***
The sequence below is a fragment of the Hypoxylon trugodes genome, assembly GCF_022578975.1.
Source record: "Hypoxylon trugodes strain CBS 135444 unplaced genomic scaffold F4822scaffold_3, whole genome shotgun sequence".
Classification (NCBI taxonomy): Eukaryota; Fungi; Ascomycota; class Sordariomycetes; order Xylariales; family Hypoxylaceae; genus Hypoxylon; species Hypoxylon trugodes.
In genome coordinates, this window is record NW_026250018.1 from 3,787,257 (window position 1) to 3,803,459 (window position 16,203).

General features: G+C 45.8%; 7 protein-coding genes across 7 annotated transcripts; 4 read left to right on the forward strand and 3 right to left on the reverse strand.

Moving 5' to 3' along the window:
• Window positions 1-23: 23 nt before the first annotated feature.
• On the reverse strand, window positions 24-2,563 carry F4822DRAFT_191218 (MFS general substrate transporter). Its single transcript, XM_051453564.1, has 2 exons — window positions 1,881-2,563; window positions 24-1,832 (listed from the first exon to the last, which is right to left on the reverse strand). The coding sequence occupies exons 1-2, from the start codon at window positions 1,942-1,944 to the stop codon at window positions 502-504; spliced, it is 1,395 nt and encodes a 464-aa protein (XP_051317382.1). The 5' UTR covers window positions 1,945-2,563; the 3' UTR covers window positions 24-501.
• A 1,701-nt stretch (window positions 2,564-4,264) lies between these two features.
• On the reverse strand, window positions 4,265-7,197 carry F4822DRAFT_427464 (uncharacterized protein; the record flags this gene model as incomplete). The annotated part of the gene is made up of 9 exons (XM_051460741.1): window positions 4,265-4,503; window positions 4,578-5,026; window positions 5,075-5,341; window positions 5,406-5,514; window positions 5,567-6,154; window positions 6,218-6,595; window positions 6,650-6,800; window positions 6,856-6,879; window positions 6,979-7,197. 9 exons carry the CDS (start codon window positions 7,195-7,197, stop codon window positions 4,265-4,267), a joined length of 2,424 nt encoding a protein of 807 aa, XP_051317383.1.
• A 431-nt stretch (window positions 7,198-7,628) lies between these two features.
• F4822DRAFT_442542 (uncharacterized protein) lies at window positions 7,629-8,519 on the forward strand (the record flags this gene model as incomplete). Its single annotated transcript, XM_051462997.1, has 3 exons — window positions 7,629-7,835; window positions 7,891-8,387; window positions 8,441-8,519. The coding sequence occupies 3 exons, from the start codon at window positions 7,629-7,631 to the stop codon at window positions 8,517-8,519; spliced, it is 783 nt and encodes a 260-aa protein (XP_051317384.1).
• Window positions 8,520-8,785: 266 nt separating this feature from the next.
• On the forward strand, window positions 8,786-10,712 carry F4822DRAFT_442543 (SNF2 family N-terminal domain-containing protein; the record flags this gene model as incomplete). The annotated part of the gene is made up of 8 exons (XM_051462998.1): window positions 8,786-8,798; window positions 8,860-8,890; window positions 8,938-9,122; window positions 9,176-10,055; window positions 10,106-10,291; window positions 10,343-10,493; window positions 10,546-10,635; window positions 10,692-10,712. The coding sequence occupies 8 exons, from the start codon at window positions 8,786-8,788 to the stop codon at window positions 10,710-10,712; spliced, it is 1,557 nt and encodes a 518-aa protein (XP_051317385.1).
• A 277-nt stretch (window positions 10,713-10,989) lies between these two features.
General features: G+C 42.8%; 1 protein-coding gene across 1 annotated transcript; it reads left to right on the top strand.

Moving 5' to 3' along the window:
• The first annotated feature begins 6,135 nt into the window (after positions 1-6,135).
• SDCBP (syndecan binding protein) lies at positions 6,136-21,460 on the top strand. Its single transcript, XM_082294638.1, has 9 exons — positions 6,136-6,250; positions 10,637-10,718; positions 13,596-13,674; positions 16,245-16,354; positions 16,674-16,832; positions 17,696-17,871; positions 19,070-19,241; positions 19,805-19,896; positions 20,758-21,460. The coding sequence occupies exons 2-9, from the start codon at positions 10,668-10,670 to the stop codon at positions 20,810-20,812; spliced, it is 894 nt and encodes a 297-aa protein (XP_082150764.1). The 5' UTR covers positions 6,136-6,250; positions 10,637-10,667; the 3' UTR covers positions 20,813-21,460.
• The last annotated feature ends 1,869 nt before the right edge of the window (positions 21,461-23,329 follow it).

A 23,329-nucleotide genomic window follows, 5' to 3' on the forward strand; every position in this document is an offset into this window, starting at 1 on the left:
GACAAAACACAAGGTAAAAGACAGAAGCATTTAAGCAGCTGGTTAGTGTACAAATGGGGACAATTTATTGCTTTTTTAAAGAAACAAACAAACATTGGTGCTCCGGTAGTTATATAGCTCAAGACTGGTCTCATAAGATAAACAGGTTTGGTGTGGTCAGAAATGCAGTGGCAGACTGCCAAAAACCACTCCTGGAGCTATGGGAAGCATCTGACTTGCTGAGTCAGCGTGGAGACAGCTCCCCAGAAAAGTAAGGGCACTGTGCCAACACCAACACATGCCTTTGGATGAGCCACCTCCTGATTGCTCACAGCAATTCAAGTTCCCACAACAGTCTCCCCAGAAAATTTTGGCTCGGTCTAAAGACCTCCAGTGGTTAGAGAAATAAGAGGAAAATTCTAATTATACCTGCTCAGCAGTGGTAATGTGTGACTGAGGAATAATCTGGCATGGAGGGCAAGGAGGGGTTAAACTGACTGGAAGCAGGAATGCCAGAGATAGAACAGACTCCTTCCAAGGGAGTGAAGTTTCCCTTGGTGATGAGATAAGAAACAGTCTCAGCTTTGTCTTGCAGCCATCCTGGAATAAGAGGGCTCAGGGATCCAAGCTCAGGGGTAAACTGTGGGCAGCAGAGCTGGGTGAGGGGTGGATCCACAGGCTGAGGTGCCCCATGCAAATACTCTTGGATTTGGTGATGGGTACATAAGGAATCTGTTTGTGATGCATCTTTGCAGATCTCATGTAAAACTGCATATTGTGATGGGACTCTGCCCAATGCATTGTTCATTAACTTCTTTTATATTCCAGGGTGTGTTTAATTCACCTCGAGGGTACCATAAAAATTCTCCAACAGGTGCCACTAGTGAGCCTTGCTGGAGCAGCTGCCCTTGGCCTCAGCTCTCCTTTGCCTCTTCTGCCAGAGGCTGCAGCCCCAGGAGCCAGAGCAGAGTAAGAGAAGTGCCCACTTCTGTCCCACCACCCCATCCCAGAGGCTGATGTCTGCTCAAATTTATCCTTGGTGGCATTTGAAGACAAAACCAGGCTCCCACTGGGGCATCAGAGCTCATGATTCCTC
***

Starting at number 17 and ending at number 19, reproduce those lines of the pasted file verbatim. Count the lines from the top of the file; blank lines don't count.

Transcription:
Moving 5' to 3' along the window:
• The first annotated feature begins 6,135 nt into the window (after positions 1-6,135).
• SDCBP (syndecan binding protein) lies at positions 6,136-21,460 on the top strand. Its single transcript, XM_082294638.1, has 9 exons — positions 6,136-6,250; positions 10,637-10,718; positions 13,596-13,674; positions 16,245-16,354; positions 16,674-16,832; positions 17,696-17,871; positions 19,070-19,241; positions 19,805-19,896; positions 20,758-21,460. The coding sequence occupies exons 2-9, from the start codon at positions 10,668-10,670 to the stop codon at positions 20,810-20,812; spliced, it is 894 nt and encodes a 297-aa protein (XP_082150764.1). The 5' UTR covers positions 6,136-6,250; positions 10,637-10,667; the 3' UTR covers positions 20,813-21,460.